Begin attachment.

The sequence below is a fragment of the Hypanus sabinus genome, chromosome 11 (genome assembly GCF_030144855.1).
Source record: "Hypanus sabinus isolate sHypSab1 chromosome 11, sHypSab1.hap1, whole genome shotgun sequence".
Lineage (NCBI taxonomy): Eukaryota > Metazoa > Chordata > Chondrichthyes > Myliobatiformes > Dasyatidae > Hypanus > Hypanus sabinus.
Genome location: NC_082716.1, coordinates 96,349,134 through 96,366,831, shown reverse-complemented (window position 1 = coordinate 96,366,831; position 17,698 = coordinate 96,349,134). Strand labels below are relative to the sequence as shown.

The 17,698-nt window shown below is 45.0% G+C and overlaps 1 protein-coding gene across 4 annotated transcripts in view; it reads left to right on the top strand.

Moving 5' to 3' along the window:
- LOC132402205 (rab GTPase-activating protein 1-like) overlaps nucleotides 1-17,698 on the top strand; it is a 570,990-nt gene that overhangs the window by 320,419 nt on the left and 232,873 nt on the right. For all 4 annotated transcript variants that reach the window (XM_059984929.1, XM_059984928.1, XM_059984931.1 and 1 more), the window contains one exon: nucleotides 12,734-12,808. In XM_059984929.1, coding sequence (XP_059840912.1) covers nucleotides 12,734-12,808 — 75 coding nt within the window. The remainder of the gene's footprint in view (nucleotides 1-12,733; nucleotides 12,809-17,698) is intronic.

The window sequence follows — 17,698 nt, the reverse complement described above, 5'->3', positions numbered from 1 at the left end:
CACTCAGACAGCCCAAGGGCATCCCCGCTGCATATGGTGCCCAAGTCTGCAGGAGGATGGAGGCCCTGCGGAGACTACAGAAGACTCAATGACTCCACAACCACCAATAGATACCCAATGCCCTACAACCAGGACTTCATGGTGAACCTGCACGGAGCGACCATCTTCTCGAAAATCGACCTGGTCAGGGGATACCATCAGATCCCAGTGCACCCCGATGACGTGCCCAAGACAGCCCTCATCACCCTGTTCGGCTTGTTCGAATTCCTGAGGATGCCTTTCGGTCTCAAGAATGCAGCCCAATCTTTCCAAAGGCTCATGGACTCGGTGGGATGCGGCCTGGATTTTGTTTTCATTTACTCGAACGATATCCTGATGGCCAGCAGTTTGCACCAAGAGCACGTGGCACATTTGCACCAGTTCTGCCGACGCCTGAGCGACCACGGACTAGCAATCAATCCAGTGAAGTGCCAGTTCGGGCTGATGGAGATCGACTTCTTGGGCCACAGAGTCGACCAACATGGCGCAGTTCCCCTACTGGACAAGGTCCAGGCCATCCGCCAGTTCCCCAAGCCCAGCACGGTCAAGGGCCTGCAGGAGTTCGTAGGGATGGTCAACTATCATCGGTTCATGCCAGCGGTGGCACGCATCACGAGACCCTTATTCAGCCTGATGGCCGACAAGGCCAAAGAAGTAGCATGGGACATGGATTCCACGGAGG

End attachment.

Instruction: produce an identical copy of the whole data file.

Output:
The sequence below is a fragment of the Hypanus sabinus genome, chromosome 11 (genome assembly GCF_030144855.1).
Source record: "Hypanus sabinus isolate sHypSab1 chromosome 11, sHypSab1.hap1, whole genome shotgun sequence".
Lineage (NCBI taxonomy): Eukaryota > Metazoa > Chordata > Chondrichthyes > Myliobatiformes > Dasyatidae > Hypanus > Hypanus sabinus.
Genome location: NC_082716.1, coordinates 96,349,134 through 96,366,831, shown reverse-complemented (window position 1 = coordinate 96,366,831; position 17,698 = coordinate 96,349,134). Strand labels below are relative to the sequence as shown.

The 17,698-nt window shown below is 45.0% G+C and overlaps 1 protein-coding gene across 4 annotated transcripts in view; it reads left to right on the top strand.

Moving 5' to 3' along the window:
- LOC132402205 (rab GTPase-activating protein 1-like) overlaps nucleotides 1-17,698 on the top strand; it is a 570,990-nt gene that overhangs the window by 320,419 nt on the left and 232,873 nt on the right. For all 4 annotated transcript variants that reach the window (XM_059984929.1, XM_059984928.1, XM_059984931.1 and 1 more), the window contains one exon: nucleotides 12,734-12,808. In XM_059984929.1, coding sequence (XP_059840912.1) covers nucleotides 12,734-12,808 — 75 coding nt within the window. The remainder of the gene's footprint in view (nucleotides 1-12,733; nucleotides 12,809-17,698) is intronic.

The window sequence follows — 17,698 nt, the reverse complement described above, 5'->3', positions numbered from 1 at the left end:
CACTCAGACAGCCCAAGGGCATCCCCGCTGCATATGGTGCCCAAGTCTGCAGGAGGATGGAGGCCCTGCGGAGACTACAGAAGACTCAATGACTCCACAACCACCAATAGATACCCAATGCCCTACAACCAGGACTTCATGGTGAACCTGCACGGAGCGACCATCTTCTCGAAAATCGACCTGGTCAGGGGATACCATCAGATCCCAGTGCACCCCGATGACGTGCCCAAGACAGCCCTCATCACCCTGTTCGGCTTGTTCGAATTCCTGAGGATGCCTTTCGGTCTCAAGAATGCAGCCCAATCTTTCCAAAGGCTCATGGACTCGGTGGGATGCGGCCTGGATTTTGTTTTCATTTACTCGAACGATATCCTGATGGCCAGCAGTTTGCACCAAGAGCACGTGGCACATTTGCACCAGTTCTGCCGACGCCTGAGCGACCACGGACTAGCAATCAATCCAGTGAAGTGCCAGTTCGGGCTGATGGAGATCGACTTCTTGGGCCACAGAGTCGACCAACATGGCGCAGTTCCCCTACTGGACAAGGTCCAGGCCATCCGCCAGTTCCCCAAGCCCAGCACGGTCAAGGGCCTGCAGGAGTTCGTAGGGATGGTCAACTATCATCGGTTCATGCCAGCGGTGGCACGCATCACGAGACCCTTATTCAGCCTGATGGCCGACAAGGCCAAAGAAGTAGCATGGGACATGGATTCCACGGAGG